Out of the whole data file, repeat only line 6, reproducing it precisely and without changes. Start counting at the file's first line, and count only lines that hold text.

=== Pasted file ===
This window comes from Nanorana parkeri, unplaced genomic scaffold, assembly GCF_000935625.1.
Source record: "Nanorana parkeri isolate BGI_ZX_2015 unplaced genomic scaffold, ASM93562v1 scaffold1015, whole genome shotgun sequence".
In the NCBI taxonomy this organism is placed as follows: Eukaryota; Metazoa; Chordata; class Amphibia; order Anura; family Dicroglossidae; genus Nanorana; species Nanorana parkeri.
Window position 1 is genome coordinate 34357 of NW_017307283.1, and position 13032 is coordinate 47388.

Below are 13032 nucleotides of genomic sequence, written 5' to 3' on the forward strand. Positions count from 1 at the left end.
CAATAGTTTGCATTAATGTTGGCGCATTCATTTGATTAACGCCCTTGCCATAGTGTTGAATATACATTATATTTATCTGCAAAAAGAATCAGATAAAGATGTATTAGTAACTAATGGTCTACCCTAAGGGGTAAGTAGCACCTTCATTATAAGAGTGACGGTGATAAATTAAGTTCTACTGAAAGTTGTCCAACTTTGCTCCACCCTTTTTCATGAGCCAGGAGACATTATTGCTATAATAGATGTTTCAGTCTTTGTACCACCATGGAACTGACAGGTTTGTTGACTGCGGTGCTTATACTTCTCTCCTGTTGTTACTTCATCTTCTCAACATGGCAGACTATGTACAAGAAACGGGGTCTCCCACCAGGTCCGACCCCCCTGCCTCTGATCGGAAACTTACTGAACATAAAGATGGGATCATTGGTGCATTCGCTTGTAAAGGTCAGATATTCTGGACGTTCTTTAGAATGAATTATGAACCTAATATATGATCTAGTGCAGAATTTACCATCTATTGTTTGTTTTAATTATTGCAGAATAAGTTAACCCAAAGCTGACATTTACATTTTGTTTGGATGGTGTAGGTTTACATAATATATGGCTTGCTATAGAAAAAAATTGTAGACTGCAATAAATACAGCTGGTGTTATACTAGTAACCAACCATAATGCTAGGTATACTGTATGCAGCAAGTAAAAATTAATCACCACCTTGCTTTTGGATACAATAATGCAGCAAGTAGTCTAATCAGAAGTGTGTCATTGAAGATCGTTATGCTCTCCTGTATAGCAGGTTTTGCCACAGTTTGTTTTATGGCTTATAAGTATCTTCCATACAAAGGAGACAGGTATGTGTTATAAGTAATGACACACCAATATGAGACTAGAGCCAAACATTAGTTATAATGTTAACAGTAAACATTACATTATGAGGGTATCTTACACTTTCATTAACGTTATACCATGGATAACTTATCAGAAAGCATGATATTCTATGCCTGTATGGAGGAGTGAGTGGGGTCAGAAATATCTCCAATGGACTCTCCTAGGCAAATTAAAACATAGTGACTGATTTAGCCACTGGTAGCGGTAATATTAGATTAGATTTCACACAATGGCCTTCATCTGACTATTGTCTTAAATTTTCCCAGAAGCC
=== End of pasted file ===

CAATAGTTTGCATTAATGTTGGCGCATTCATTTGATTAACGCCCTTGCCATAGTGTTGAATATACATTATATTTATCTGCAAAAAGAATCAGATAAAGATGTATTAGTAACTAATGGTCTACCCTAAGGGGTAAGTAGCACCTTCATTATAAGAGTGACGGTGATAAATTAAGTTCTACTGAAAGTTGTCCAACTTTGCTCCACCCTTTTTCATGAGCCAGGAGACATTATTGCTATAATAGATGTTTCAGTCTTTGTACCACCATGGAACTGACAGGTTTGTTGACTGCGGTGCTTATACTTCTCTCCTGTTGTTACTTCATCTTCTCAACATGGCAGACTATGTACAAGAAACGGGGTCTCCCACCAGGTCCGACCCCCCTGCCTCTGATCGGAAACTTACTGAACATAAAGATGGGATCATTGGTGCATTCGCTTGTAAAGGTCAGATATTCTGGACGTTCTTTAGAATGAATTATGAACCTAATATATGATCTAGTGCAGAATTTACCATCTATTGTTTGTTTTAATTATTGCAGAATAAGTTAACCCAAAGCTGACATTTACATTTTGTTTGGATGGTGTAGGTTTACATAATATATGGCTTGCTATAGAAAAAAATTGTAGACTGCAATAAATACAGCTGGTGTTATACTAGTAACCAACCATAATGCTAGGTATACTGTATGCAGCAAGTAAAAATTAATCACCACCTTGCTTTTGGATACAATAATGCAGCAAGTAGTCTAATCAGAAGTGTGTCATTGAAGATCGTTATGCTCTCCTGTATAGCAGGTTTTGCCACAGTTTGTTTTATGGCTTATAAGTATCTTCCATACAAAGGAGACAGGTATGTGTTATAAGTAATGACACACCAATATGAGACTAGAGCCAAACATTAGTTATAATGTTAACAGTAAACATTACATTATGAGGGTATCTTACACTTTCATTAACGTTATACCATGGATAACTTATCAGAAAGCATGATATTCTATGCCTGTATGGAGGAGTGAGTGGGGTCAGAAATATCTCCAATGGACTCTCCTAGGCAAATTAAAACATAGTGACTGATTTAGCCACTGGTAGCGGTAATATTAGATTAGATTTCACACAATGGCCTTCATCTGACTATTGTCTTAAATTTTCCCAGAAGCC